A Connecticut gambling expansion bill that includes online poker among several soon-to-be-authorized activities is only two steps away from becoming law after being passed by the state’s senate on Tuesday. House Bill 6451, which easily cleared that lower body on Monday, received a second overwhelming approval with Tuesday’s 28-6 Senate vote.
The bill now moves to the desk of Connecticut Governor Ned Lamont, who has already said he will sign the measure into law. Lamont’s office led the state’s efforts to renegotiate its existing gambling compacts with the Mohegan and Mashantucket Pequot tribes to legalize sports betting and most forms of casino-style gambling, including online poker.
Once Lamont signs the bill into law, Connecticut will become the seventh US state to approve online poker. While sites operated by the two tribes’ casinos — Mohegan Sun and Foxwoods — will be approved as early as July 1, it will likely be several more months before a real-money rollout.
Federal approval process also remains
Lamont’s signature is a surety, though the measure’s final step — approval by the US Department of the Interior — isn’t quite as sure of a deal. All tribal gaming compacts in the US must be approved by the DOI’s Bureau of Indian Affairs and its National Indian Gaming Commission.
The DOI and the tribal agencies must ensure that the terms of the compact between Connecticut and the two tribes doesn’t violate the terms of the 1988 Indian Gaming Regulatory Act (IGRA), which could potentially affect the two tribes’ ability to offer remote gambling at Connecticut locations not on their reservations.
IGRA restrictions have been in the news of late. They may impact a similar gambling-compact expansion in Florida, but the Connecticut deal includes sublicensing language designed specifically to meet IGRA requirements. The language is similar to a gambling expansion deal in Arizona that has already received DOI and NIGC approval.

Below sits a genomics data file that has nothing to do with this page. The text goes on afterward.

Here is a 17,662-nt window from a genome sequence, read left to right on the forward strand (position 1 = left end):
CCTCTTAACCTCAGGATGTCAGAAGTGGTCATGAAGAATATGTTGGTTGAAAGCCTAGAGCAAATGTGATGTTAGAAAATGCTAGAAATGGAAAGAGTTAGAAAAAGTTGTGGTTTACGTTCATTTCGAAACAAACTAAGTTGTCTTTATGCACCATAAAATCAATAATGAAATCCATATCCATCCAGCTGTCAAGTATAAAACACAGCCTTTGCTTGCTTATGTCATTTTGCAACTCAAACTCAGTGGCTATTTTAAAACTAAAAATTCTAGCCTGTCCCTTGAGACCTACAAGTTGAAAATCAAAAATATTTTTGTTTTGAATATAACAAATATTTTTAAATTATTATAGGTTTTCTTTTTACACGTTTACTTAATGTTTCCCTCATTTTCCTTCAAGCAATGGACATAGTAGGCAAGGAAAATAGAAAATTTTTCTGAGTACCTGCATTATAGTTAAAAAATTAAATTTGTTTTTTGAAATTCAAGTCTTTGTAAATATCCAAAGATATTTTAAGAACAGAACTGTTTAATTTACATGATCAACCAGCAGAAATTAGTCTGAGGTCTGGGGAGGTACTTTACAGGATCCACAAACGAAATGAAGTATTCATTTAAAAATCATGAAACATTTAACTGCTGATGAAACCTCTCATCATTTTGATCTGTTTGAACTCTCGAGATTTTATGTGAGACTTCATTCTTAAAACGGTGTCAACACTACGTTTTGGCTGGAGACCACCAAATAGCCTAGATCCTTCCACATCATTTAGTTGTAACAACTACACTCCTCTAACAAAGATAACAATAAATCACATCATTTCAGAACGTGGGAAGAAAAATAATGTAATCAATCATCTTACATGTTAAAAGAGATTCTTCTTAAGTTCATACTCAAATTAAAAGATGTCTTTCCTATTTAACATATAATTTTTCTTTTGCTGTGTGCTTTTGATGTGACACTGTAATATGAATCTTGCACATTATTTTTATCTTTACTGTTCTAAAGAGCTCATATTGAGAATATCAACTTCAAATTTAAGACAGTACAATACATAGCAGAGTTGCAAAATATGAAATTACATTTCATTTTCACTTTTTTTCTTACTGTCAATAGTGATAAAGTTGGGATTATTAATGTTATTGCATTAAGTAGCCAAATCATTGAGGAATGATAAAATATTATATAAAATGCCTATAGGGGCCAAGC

Mainstream reports overlook Connecticut online poker inclusion
Most news reports, especially from mainstream outlets, haven’t specified whether online poker is included in the bill. Though such reports have focused on sports betting and the larger, generalized category of online casino games, Connecticut’s poker players can rest assured that their favorite game is included.
From the language of HB 6451 (boldface ours):
“(21) ‘Online casino gaming’ means (A) slots, blackjack, craps, roulette, baccarat, poker and video poker, bingo, live dealer and other peer-to-peer games and any variations of such games, and (B) any games authorized by the department, conducted over the Internet, including through an Internet web site or a mobile device, through an electronic wagering platform that does not require a bettor to be physically present at a facility.”
Foxwoods and Mohegan Sun are both already among the Northeast’s most prominent destinations for live poker. With online poker among the specifically approved activities in the bill, it leaves little doubt that online games will be rolled out along with other casino gaming offerings.